The Daring Book for Girls is the quintessential can-do, how-to book for girls. It’s chock full of everything great about being a girl, and it bursts with interesting things to know, from how to put your hair up with a pencil, to the fundamentals of electricity, gardening. Robert’s Rules (see page 213!), and clubhouse building.
We wrote this book because …
Two well-intentioned British gentlemen who go by the family name Iggulden published The Dangerous Book for Boys last year, and we thought that girls would like a spirited book of activities and knowledge too. The Daring Book for Girls is our gift to girls everywhere. It was incredibly fun to write, too
Girls don’t get to be girls for very long, and we think that’s wrong. 40 is the new 20 and 60 is the new 40. Adulthood lasts forever. But 13 is the new 30, which means girlhood has definitely shrunk. Girlhood can be an incredibly glorious time. So much is changing—bodies, responsibilities but also our abilities to know and understand more about how life works. The world starts to open up and feel bigger. The Daring Book for Girls points girls toward this kind of girlhood. The world is a big place, and girlhood is the perfect time to start exploring it—before the very real pressures of adulthood begin. To this we say: take back girlhood.
Girlhood has become high-pressured, competitive, and intense. In hearing older girls and women talk about their girlhoods, what becomes clear is for many, it wasn’t much fun. They remember cliques, mean girls, and tremendous anxiety about their bodies. They learned to diet and control their weight. They struggled to grab hold of their dreams and passions, and many felt like the lost the exuberance they had felt as younger girls. They learned to identify themselves as a certain kind of girl: whether girly-girl, athlete, brainiac, nerd. Many resent having to fit themselves into a single category.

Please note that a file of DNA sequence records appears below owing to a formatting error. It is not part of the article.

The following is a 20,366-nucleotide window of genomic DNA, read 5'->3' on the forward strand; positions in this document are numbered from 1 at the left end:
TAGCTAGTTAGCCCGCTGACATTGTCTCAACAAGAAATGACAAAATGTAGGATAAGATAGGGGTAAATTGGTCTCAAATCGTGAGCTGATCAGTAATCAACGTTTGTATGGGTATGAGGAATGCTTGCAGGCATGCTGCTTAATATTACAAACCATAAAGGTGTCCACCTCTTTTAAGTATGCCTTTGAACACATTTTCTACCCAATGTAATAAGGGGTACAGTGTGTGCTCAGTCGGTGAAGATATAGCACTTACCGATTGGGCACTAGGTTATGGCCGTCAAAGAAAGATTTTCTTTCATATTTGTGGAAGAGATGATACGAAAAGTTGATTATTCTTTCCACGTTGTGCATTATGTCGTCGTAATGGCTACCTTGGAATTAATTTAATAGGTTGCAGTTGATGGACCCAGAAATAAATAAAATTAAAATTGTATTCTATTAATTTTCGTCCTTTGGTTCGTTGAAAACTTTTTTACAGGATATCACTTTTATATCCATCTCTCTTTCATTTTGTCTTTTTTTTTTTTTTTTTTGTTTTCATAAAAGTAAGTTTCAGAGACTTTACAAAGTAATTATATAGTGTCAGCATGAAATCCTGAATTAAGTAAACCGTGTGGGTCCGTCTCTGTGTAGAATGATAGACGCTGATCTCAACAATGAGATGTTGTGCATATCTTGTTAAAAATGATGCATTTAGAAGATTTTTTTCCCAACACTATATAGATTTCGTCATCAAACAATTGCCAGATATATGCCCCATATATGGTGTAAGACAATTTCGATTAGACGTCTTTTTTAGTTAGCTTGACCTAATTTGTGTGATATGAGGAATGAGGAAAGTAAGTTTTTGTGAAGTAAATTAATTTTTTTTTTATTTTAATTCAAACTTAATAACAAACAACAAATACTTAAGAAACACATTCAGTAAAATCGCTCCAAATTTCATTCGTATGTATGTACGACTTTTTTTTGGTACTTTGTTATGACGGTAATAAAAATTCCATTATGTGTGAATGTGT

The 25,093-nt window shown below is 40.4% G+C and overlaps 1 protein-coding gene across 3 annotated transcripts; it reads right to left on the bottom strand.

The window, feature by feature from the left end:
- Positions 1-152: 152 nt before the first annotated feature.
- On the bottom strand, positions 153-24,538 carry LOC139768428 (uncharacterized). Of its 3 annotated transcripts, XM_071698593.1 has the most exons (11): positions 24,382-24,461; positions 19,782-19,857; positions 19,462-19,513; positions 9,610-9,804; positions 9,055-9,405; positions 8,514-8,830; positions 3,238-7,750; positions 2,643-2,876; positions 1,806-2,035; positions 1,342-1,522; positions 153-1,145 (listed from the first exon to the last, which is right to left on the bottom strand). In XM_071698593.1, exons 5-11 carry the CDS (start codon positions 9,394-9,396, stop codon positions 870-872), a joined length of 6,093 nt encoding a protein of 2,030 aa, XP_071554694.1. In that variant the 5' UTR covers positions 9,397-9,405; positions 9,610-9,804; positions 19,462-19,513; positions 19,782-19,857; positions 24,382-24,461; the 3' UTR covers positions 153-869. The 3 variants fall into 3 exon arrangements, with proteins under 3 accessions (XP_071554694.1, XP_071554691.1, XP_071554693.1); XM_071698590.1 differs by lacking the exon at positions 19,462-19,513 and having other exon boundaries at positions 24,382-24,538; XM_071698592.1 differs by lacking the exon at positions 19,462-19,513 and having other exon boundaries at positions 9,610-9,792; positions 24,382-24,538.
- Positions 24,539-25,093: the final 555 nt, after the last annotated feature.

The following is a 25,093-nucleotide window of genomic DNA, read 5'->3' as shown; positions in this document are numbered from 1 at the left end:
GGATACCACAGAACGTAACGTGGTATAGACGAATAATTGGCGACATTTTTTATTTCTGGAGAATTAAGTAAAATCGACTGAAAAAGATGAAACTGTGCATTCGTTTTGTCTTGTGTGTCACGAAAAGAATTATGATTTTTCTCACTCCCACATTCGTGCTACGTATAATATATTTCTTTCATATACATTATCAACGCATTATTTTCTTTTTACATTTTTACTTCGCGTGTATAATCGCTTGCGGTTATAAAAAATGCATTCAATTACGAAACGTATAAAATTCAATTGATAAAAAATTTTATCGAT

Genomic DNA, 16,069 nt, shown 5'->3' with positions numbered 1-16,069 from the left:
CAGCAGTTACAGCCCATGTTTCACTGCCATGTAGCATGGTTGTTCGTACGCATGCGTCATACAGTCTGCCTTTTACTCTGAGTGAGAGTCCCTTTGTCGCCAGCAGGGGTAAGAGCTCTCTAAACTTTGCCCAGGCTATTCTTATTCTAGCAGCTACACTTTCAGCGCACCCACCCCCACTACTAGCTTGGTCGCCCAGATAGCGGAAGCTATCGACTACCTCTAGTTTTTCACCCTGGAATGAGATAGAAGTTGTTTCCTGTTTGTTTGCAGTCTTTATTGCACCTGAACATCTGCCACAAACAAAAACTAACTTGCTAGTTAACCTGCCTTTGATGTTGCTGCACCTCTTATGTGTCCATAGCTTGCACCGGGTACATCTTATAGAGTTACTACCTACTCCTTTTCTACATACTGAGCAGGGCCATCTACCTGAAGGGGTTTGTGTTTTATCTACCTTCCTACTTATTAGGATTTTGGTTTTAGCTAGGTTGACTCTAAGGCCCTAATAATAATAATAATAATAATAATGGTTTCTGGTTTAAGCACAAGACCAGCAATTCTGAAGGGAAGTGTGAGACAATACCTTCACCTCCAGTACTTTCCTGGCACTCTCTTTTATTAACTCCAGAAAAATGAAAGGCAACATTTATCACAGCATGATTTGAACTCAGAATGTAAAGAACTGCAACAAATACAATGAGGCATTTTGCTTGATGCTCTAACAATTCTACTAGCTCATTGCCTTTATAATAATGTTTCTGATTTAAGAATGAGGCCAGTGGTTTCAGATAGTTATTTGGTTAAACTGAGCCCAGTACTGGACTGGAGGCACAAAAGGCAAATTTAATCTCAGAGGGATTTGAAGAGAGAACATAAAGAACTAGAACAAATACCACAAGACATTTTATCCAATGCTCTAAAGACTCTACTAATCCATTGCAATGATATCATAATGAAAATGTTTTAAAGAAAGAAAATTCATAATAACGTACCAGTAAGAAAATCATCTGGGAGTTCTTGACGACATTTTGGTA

We wrote The Daring Book for Girls with a very different vision for girlhood, one in which girls can be whoever they are, and they can follow their interests in everything—not because it gets them into a good school or college, but because life is interesting and fun. We mixed together all sorts of eclectic topics because we know that girls—and women, too—have many interests, and that they defy categories. For us, part of the book’s fun is that you can learn about campfire songs, paper airplanes (and why airplanes fly), and the letters that United States founding mother Abigail Adams exchanged with her husband, John Adams, just by turning a few pages.
We hope you enjoy the book, and we look forward to spending the month here at gather.com and meeting many of you.
And remember: Be Daring!
Learn more about this book throughout November in the Bright Ideas from Bestselling Authors group on Gather.